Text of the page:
“Weird Al” Yankovic has been parodying pop music for more than 30 years now, and he’s been one of the most consistent presences in the music world. Trends and tastes can change over time, but no matter what the dominant musical form is, we can bet that Weird Al will be around to mock it. To honor his incredible career, we’re ranking Weird Al’s best parodies of all-time. This was an extremely hard list to put together, and I spent plenty of time arguing with myself, so if you’re upset about your favorite not being on this list, chances are I was even more bummed about leaving it off to begin with. Now then, on with the fun!
10. “Word Crimes”
This parody of “Blurred Lines” does an expert job of critiquing bad grammar, but what really earns it a spot on this list is how it made its source material palatable. A lot of people loved “Blurred Lines” when it came out, but once we took a closer look at the lyrics, we all shied away, and now it’s just weird to hear it at a sporting event. Thanks to this language-obsessed parody, we can enjoy the song’s killer beat without feeling awkward about the lyrics.
This was an example of two things coming together perfectly: A parody of “Lump” by The Presidents of the United States of America all about Forrest Gump. It’s not the most complicated thing he’s ever done, but it’s hilarious nonetheless. And yeah, what was with that hair?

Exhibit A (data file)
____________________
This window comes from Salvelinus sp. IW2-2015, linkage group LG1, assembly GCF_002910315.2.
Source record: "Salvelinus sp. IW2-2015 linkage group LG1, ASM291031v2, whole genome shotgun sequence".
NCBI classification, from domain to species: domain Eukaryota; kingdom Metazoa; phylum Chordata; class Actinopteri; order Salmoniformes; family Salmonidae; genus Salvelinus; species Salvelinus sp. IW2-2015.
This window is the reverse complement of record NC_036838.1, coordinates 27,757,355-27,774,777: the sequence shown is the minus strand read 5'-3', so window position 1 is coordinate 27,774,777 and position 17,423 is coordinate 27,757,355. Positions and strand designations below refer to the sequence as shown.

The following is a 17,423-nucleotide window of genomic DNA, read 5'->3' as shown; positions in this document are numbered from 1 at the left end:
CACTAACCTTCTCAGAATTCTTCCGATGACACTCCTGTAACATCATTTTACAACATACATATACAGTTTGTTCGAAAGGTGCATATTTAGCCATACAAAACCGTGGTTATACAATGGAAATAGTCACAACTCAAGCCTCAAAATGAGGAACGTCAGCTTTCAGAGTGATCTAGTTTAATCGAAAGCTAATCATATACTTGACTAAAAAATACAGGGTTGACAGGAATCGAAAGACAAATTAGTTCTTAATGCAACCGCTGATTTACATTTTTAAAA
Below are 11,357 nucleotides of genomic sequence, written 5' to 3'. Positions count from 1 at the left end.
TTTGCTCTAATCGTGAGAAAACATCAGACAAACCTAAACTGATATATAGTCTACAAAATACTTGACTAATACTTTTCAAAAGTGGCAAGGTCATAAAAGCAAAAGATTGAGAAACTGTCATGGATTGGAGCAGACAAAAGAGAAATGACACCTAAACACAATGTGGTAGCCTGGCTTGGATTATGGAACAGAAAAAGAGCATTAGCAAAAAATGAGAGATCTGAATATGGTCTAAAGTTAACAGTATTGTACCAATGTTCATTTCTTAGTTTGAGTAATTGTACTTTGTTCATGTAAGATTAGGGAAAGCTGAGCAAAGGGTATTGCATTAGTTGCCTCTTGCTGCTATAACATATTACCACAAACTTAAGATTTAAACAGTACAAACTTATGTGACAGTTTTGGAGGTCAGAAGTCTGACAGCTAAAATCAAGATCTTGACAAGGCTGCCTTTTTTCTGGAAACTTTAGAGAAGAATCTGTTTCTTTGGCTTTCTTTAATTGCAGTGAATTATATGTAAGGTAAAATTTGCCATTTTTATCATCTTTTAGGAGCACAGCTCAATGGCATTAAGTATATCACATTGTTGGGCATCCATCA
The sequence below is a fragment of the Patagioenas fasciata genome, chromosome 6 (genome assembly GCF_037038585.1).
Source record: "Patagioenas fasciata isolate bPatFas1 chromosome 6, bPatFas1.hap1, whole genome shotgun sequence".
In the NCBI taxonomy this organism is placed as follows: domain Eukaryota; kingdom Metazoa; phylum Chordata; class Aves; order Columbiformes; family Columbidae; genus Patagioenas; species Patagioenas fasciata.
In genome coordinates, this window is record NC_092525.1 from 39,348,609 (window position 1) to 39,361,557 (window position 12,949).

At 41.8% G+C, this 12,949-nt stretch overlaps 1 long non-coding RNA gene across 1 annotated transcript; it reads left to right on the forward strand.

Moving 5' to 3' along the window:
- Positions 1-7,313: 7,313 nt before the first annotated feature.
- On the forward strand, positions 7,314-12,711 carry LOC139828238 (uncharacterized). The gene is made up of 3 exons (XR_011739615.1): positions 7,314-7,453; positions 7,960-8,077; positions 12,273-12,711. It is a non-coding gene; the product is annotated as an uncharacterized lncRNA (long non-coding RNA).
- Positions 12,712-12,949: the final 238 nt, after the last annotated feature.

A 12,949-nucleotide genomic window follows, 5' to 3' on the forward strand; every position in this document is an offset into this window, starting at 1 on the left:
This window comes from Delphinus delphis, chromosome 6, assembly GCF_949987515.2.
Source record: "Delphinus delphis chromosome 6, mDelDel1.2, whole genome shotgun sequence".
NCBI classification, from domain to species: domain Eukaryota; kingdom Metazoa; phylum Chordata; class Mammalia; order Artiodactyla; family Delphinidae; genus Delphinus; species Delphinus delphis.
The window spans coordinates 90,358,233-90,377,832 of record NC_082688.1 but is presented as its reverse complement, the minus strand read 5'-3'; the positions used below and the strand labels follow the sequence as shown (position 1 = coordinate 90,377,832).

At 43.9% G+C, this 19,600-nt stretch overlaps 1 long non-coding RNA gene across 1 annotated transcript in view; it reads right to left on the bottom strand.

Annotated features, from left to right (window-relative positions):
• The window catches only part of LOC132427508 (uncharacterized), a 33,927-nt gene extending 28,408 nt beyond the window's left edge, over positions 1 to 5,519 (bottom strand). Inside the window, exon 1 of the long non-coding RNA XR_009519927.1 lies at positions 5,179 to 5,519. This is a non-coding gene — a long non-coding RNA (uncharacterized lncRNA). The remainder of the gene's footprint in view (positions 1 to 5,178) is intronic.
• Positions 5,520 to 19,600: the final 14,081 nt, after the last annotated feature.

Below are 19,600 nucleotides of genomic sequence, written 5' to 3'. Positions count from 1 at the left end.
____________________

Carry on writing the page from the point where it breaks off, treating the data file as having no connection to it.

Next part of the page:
8. “The Saga Begins”
If you don’t remember, this was the “American Pie” parody that describes the plot of The Phantom Menace, presumably so we don’t have to watch the actual movie. Anyway, the whole thing is great, but I’m particularly fond of the line “may be Vader someday later, now he’s just a small fry.” Could a sequel to this one be in the works for The Force Awakens? We can only hope.
This wasn’t quite Weird Al’s best parody of a Michael Jackson song (we’ll get there), but it was pretty awesome nonetheless, particularly the spot-on spoof of the short film from the original “Bad” video. Also, it’s just fun to watch Weird Al get bigger and bigger as the whole thing goes on. Replacing “sham on” with “ham on… wheat” was a nice touch, too.
6. “Amish Paradise”
Coolio was famously resistant to getting the Weird Al treatment, but it’s hard to deny the brilliance of this one, as Amish life is perfectly chronicled here. This is the only time where “I look at my wife and notice she’s very plain” can work successfully as a hip-hop boast. Luckily for Weird Al, there’s no way the Amish could have gotten upset about this song, because, well… how could they have heard it?